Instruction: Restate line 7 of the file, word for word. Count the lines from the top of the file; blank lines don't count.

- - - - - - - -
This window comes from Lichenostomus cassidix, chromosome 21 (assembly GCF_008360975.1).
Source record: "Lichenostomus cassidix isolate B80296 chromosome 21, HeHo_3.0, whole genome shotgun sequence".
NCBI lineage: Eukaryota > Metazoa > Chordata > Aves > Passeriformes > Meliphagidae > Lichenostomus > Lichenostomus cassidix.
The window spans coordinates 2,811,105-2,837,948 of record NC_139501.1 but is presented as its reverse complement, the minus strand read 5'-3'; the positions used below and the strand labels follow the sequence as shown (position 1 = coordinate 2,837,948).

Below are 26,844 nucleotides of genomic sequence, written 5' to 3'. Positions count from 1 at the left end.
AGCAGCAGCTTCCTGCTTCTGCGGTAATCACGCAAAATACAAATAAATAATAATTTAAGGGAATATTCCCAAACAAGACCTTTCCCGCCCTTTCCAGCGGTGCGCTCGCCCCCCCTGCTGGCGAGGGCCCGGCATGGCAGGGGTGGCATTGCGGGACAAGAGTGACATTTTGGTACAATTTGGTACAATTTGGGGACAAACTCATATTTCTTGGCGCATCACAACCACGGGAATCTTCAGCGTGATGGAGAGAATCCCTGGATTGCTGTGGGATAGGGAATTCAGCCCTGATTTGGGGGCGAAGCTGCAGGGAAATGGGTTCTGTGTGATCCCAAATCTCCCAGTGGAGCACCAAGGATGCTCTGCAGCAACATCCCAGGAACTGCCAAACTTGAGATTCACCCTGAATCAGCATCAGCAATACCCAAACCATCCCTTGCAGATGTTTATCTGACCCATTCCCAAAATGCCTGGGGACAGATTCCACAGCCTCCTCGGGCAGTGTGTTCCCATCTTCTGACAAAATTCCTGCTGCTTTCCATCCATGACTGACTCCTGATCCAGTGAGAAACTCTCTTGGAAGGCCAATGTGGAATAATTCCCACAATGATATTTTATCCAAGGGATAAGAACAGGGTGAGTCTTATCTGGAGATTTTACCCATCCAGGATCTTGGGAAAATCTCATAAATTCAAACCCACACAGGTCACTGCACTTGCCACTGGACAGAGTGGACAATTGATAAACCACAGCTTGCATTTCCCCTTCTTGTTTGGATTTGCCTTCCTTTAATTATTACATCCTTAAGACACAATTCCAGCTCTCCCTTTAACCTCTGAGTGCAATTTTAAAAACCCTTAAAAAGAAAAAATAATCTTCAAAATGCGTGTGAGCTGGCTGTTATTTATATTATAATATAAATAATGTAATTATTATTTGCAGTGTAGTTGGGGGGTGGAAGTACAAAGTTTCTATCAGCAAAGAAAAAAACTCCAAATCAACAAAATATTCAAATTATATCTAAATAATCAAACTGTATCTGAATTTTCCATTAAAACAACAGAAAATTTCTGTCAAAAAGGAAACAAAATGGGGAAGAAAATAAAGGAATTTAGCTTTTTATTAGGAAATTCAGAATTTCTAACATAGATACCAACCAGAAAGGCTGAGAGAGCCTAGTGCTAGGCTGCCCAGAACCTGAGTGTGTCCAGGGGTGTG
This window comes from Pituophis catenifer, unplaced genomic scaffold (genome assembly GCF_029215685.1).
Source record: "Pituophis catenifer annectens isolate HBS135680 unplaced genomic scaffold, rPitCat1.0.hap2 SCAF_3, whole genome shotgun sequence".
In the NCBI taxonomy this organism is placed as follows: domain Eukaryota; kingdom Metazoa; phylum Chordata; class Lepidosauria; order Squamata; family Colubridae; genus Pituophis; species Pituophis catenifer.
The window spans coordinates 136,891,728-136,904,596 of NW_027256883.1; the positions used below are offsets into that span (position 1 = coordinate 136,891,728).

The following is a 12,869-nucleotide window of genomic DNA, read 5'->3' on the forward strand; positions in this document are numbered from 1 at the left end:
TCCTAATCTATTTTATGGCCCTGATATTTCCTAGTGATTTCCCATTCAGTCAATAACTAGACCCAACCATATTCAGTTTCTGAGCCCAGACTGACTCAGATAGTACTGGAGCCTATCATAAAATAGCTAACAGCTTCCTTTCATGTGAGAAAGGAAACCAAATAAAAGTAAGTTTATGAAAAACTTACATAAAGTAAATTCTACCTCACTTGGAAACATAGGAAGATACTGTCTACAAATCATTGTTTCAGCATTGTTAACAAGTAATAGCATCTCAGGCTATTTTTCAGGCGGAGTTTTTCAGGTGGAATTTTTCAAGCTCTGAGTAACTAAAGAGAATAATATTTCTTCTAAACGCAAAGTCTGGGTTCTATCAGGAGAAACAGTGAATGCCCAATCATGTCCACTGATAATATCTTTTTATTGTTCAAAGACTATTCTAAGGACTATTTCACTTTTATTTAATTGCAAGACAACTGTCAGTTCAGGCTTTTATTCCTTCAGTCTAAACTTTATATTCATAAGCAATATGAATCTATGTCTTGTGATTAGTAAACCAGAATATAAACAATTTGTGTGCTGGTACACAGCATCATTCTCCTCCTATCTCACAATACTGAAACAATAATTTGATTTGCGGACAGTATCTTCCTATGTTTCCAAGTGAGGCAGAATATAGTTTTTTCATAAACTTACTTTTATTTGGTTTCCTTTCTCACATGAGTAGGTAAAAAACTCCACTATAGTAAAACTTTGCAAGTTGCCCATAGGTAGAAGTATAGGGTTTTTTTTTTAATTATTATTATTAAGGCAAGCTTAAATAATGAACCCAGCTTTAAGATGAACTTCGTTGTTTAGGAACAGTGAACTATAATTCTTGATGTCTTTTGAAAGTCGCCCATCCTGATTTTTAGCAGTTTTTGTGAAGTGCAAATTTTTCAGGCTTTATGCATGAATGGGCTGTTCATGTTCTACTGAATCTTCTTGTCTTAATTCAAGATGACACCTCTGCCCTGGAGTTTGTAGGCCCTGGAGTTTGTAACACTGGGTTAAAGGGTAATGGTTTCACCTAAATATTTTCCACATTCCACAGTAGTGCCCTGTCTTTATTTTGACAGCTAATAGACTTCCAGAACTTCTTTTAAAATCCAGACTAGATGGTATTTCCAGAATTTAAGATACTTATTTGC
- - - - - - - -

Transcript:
This window comes from Pituophis catenifer, unplaced genomic scaffold (genome assembly GCF_029215685.1).